The Great Star Trek Voyager Rewatch: Warhead

When Harry and The Doctor discover a sentient warhead crashed on a planet, The Doctor insist that they help a fellow artificial intelligence and beam it back to the ship. But despite all the crew’s precautions, the warhead manages to take over The Doctor’s holomatrix, where it insist that, unless Voyager takes it to its destination, it will destroy the ship.

You may remember season two’s Dreadnought, in which B’Elanna has difficulty convincing an intelligent weapon that it no longer needs to attack its target. You may also remember season two’s Prototype, in which two factions of robots continue to fight and kill each other long after the war between their creators had ceased. Warhead always felt like a poor shadow of these episodes, and so I never rated it highly. After this rewatch, my opinion hasn’t changed.

In fact, one could argue that it even rips off a third episode – Darkling – in which The Doctor gains a second, evil personality. Here, Robert Picardo turns in much the same performance, albeit less hammed up. But all in all, there’s very little new here. Have we just reached the point where there’s too much Star Trek for anything really good and original to come along? Well, it’s certainly getting more difficult, but rest assured that there is still good stuff to come.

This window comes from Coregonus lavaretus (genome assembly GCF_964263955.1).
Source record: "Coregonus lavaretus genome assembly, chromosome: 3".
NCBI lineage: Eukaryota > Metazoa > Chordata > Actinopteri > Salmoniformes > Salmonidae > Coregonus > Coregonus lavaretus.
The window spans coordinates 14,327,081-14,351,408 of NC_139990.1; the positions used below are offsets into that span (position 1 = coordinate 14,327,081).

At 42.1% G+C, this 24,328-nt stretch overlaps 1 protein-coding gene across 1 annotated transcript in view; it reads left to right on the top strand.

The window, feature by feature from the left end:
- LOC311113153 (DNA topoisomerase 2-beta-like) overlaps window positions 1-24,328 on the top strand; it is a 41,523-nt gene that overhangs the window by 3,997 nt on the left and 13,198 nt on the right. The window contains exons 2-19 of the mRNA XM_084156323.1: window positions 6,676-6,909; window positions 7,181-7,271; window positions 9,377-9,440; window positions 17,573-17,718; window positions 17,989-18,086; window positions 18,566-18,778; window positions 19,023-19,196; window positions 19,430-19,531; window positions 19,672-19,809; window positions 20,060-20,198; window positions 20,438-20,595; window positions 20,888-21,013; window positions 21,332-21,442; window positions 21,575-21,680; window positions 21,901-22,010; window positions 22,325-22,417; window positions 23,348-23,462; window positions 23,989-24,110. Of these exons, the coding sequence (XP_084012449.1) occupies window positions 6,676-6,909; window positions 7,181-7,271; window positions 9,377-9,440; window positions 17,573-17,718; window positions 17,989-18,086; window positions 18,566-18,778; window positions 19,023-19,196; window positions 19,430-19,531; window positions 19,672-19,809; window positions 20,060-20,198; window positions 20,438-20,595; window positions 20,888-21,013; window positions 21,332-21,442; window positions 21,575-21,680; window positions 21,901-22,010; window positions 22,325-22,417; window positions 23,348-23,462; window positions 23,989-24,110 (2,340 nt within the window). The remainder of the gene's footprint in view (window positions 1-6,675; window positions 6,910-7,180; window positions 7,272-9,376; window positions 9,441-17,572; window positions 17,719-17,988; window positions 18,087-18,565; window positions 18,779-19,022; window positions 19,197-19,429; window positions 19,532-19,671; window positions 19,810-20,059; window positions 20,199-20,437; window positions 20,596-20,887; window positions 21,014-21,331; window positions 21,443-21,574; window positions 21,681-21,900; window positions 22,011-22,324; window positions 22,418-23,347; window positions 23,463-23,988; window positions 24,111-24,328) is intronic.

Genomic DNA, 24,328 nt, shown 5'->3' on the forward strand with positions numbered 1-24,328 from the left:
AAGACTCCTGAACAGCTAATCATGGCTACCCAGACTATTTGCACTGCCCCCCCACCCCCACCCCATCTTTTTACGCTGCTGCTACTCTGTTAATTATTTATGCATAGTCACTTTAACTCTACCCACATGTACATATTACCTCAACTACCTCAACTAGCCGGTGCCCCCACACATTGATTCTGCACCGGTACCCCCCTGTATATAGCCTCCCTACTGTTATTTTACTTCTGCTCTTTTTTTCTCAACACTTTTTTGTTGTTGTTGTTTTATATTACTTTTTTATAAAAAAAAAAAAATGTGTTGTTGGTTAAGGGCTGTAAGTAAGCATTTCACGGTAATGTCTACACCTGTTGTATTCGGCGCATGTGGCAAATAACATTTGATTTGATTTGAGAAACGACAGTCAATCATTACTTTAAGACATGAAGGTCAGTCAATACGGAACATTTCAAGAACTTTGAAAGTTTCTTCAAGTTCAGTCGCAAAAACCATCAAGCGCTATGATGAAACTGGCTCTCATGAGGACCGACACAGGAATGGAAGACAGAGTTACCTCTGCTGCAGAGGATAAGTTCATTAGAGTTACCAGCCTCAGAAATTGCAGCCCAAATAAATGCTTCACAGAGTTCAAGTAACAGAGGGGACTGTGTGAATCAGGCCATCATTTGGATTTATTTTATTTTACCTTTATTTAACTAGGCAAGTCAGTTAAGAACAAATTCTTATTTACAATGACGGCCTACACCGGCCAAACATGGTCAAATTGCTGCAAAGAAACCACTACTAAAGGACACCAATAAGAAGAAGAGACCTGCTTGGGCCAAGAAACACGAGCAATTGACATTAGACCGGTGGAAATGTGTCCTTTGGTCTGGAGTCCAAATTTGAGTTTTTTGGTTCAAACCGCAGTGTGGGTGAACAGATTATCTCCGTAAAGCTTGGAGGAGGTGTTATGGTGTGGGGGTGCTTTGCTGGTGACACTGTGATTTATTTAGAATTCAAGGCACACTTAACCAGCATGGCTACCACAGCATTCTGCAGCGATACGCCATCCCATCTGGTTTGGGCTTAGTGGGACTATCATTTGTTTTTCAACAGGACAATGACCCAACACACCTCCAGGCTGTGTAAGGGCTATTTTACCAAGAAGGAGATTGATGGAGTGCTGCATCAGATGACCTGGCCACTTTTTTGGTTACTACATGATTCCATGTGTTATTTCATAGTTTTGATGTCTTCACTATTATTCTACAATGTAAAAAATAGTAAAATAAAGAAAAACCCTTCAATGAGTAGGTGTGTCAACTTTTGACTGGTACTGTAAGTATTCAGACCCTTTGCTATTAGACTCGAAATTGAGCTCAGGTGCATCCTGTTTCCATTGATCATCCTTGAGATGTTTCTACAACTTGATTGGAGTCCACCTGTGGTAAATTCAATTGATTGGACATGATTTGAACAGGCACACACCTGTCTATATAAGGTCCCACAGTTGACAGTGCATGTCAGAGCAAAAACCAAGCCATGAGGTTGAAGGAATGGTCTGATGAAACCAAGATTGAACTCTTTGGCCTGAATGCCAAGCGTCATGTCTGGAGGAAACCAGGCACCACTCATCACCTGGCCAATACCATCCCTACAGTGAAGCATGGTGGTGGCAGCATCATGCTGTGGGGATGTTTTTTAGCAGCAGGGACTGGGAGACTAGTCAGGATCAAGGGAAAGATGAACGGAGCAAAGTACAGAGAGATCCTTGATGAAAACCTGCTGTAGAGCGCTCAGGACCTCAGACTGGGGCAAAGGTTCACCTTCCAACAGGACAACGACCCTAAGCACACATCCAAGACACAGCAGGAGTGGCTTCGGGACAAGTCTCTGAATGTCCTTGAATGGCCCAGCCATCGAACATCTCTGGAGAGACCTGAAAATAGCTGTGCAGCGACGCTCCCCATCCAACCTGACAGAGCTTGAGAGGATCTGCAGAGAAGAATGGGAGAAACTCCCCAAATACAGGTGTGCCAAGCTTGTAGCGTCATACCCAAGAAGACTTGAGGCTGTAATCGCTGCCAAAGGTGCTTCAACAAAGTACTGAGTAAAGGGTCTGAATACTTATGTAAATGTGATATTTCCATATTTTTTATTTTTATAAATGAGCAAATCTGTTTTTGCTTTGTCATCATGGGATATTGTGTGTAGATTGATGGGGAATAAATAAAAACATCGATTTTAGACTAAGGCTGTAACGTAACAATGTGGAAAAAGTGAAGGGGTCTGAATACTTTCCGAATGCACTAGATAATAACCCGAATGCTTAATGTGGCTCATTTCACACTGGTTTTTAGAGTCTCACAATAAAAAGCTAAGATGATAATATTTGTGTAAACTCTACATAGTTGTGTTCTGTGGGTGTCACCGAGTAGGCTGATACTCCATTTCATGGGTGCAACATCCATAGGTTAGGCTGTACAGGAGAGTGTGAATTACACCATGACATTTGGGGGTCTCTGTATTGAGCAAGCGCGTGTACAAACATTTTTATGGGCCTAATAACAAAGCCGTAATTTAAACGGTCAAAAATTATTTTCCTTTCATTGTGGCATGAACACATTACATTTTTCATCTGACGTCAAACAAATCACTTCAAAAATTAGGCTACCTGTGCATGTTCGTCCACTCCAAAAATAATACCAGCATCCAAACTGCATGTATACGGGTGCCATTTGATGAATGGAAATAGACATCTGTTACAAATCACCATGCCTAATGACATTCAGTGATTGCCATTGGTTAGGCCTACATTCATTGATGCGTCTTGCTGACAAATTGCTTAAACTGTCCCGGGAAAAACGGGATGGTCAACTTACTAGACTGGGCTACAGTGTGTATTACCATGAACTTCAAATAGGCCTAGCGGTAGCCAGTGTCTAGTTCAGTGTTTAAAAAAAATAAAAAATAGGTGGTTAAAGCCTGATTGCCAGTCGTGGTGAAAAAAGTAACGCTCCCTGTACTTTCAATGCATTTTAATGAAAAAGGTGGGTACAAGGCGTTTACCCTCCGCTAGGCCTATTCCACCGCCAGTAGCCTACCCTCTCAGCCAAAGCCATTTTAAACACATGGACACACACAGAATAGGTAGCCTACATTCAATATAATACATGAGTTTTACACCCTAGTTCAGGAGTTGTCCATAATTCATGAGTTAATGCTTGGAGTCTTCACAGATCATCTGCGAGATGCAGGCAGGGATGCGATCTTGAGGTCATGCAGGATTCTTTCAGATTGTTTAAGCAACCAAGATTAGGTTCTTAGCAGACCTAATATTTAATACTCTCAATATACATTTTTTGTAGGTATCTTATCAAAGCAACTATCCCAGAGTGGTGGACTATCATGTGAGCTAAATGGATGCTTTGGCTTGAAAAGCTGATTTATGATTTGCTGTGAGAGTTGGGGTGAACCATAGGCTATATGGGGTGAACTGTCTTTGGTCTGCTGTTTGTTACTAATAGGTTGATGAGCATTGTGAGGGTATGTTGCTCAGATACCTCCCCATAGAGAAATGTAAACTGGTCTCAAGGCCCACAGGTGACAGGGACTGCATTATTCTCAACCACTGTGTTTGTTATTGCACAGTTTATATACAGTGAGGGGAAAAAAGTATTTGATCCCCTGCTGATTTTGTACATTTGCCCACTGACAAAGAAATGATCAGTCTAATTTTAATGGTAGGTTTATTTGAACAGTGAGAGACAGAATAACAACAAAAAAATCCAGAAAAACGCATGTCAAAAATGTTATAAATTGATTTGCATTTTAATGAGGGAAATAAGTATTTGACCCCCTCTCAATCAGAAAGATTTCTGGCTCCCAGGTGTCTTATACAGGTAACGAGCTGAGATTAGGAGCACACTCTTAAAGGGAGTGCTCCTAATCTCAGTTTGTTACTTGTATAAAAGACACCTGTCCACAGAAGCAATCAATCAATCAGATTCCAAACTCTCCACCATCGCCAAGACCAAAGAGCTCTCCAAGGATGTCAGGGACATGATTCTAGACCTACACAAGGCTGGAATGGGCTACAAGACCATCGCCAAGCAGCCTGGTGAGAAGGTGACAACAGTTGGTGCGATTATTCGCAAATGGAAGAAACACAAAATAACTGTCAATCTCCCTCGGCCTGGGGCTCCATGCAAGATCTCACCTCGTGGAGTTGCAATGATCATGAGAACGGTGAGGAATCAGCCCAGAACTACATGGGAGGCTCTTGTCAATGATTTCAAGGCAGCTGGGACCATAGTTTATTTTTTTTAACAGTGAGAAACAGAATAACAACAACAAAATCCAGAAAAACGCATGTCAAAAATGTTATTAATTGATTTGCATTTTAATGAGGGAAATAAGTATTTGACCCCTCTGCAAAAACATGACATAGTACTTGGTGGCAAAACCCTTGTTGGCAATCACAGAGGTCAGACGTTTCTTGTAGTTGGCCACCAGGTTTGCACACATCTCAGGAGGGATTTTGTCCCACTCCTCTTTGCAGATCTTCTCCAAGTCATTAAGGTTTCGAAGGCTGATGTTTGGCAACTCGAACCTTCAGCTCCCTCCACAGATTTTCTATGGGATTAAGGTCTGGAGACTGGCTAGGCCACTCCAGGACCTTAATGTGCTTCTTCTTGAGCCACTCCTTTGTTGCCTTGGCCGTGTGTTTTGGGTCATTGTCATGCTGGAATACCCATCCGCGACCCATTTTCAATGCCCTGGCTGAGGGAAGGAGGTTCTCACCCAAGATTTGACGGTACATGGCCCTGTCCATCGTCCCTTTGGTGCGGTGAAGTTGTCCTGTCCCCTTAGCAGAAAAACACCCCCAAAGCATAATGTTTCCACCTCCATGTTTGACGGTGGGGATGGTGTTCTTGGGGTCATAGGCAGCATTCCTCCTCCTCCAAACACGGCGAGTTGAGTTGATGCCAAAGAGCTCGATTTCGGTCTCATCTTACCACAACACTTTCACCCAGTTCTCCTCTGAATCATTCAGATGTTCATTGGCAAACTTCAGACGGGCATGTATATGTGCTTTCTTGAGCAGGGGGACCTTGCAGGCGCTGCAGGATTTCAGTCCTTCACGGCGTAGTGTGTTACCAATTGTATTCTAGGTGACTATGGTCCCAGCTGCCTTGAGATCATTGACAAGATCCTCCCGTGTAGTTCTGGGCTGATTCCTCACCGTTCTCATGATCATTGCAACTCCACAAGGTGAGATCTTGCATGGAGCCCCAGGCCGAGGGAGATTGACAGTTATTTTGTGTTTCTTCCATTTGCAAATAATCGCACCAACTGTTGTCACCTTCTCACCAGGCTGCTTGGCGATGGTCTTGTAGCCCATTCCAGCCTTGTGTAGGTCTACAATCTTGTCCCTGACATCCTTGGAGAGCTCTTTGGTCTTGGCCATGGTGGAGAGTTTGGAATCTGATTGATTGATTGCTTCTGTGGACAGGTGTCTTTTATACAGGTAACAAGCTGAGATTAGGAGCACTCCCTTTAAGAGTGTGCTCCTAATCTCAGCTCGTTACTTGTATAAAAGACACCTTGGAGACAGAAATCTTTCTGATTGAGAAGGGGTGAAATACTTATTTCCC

Even discounting the similarities to other episodes, Warhead doesn’t really grab me. I guess it’s a good opportunity to put Harry in the hot seat and have him take some responsibility for command decisions, but since I don’t find Harry very interesting, that’s not a massive draw. At the pivotal plot moment, the titular warhead finally changes its mind abruptly and completely, allowing everything to be wrapped up in a nice, neat little package. Hooray, now we can move on.

Other bits and pieces

  • This episode makes a big deal of recursive search algorithms, even though these are nothing special, and indeed many search and sorting algorithms use recursive calls. Then again, the warhead supposedly speaks in “duotronic algorithms”, and it’s not at all clear what that means, so maybe we should leave the technobabble alone.
  • How does the warhead/Doctor not hear B’Elanna and Harry talking to each other? Surely he can use the ship’s computer to monitor all of sickbay?

Lost, crashed or destroyed shuttlecraft running total: 15

Possibly salvageable shuttlecraft running total: 9

Number of times the entire crew gets enslaved or kicked off the ship: 3

Number of times a version of Voyager gets destroyed: 5

Summary – Warhead: In which Robert Picardo is da bomb.

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